By Mike Hachtman
When our civil justice system works correctly, it’s a fair forum to settle disputes and appropriately compensate those who have been legitimately harmed. At its worst, it can be a system rife for abuse that costs us all.
Texas knows a thing or two about both sides of the civil justice spectrum. While we continue to see evidence of abusive lawsuits and questionable legal practices, over the past three decades Texas has gone from the epicenter of lawsuit abuse to a beacon for smart reforms.
Thirty years ago, Texas was known as the “courthouse to the world” and our civil justice system was called a Wild West embarrassment. We seemed to regularly make the American Tort Reform Foundation’s list for the country’s worst “Judicial Hellholes.” Even when the suits had no connection to Texas, personal injury lawyers were almost guaranteed to win big in our courts.
Small businesses, especially, operated in fear of the one lawsuit that could put them out of business. Doctors were closing their practices or leaving the state because our lawsuit climate had made liability insurance unaffordable.
By the mid-1990s, Texans had had enough. Texans united in demanding reform to rein in frivolous lawsuits and outlandish court awards. Texas leaders took note, and over the years, legislators have enacted important lawsuit reforms to support a system that allows for justice, not greed.
Texas proves that reform works. Recent jobs numbers show Texas’ economy is stronger than ever. More doctors are practicing in Texas, including in underserved areas. And the contribution of lawsuit reform to those successes cannot be minimized.
Yet, lawsuit abuse continues to cost us in many ways. A recent national study found that the “tort tax”—the cost of excessive, abusive lawsuits that each of us pays—is nearly $1,600 on a per capita basis, placing Texas in the top 20 states with high tort or lawsuit taxes.
There’s clearly still work to be done.
That’s why Texans Against Lawsuit Abuse and our allies at Citizens Against Lawsuit Abuse are engaging the Legislature this session on a range of lawsuit reform topics.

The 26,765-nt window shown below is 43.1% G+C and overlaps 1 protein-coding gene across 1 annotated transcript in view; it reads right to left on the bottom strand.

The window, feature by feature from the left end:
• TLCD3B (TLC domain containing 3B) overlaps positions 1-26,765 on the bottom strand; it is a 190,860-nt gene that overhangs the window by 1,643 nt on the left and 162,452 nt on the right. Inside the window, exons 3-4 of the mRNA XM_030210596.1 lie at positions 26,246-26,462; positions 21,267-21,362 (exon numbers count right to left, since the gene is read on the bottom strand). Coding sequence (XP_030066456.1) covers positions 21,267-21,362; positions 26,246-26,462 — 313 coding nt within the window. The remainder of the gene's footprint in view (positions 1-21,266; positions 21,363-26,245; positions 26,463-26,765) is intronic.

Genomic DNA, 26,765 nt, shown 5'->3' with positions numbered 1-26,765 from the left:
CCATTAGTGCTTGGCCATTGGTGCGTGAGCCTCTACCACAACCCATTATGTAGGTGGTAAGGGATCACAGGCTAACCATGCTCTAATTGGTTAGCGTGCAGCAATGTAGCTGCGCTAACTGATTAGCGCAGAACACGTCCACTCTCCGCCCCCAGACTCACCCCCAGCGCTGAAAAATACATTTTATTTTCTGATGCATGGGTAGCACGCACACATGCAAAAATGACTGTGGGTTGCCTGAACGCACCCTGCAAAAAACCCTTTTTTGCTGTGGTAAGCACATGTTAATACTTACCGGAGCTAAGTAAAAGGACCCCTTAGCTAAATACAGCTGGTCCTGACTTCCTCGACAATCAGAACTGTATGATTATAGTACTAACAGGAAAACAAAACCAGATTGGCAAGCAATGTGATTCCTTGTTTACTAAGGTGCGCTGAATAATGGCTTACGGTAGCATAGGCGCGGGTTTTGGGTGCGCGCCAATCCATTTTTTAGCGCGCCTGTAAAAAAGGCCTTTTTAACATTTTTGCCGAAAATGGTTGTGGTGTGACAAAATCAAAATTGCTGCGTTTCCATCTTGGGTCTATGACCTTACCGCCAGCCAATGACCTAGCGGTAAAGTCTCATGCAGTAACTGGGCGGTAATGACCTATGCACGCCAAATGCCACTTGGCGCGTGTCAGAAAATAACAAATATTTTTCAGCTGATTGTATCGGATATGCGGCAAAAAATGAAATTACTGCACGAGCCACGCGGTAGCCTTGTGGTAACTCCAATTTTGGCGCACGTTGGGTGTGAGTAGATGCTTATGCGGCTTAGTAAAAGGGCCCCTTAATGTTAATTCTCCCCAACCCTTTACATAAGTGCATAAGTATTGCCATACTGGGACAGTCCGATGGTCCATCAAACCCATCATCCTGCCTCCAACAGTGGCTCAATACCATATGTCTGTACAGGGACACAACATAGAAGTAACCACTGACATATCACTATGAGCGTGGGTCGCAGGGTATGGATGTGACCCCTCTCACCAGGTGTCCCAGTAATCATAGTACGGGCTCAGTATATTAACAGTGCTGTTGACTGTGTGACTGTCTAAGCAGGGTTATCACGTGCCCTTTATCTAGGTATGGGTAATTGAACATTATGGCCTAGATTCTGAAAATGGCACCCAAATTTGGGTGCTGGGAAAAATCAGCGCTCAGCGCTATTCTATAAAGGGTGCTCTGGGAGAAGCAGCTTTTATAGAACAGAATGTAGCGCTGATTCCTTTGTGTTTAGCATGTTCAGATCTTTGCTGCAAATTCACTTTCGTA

For instance, we urge legislators to take steps to stop public nuisance lawsuit abuse in Texas. Public nuisance lawsuits were typically filed to address private conduct that interfered with the use of public property, such as lakes, rivers and even roadways. However, some personal injury lawyers have expanded its use to address a range of alleged harms involving varied industries and products, including lead paint, opioids and even climate change-related issues.
In many cases, the Legislature—not the courts—is the best place to address issues raised by public nuisance lawsuits. It’s time to rein in this improper expansion of public nuisance claims, while ensuring other legal avenues remain to address issues that impact the general public. Let’s also ensure the alleged harm is clearly defined, and that these lawsuits truly serve the public interest, not just a payday for the trial bar.
We also urge the Legislature to take action to stop abusive commercial construction-related lawsuits in which sub-contractors are looped into a suit alleging a construction defect—even when the subcontractors had no part in the alleged defect. Defending even a baseless claim can still cost a small business subcontractor dearly.
Another issue on the table is the creation of a specialized Texas court that would only hear business to business lawsuits. Such a court would track with the legal systems in 29 other states, and would provide consistency and efficiency that could help deliver faster resolution to complex business lawsuits, while freeing up other courts to carry out other business.
Texas can point to many success stories in reining in lawsuit abuse over the years. Small business leaders, chambers of commerce and community advocates have played pivotal roles in bringing dreams of common-sense reform to reality.
We know reform works. Now let’s continue to work for reform.
Editor’s Note: The above guest column was penned by Mike Hachtman, a Houston business person who serves as chair of Texans Against Lawsuit Abuse (www.tala.com). TALA’s mission is to raise awareness of the cost and consequences of lawsuit abuse.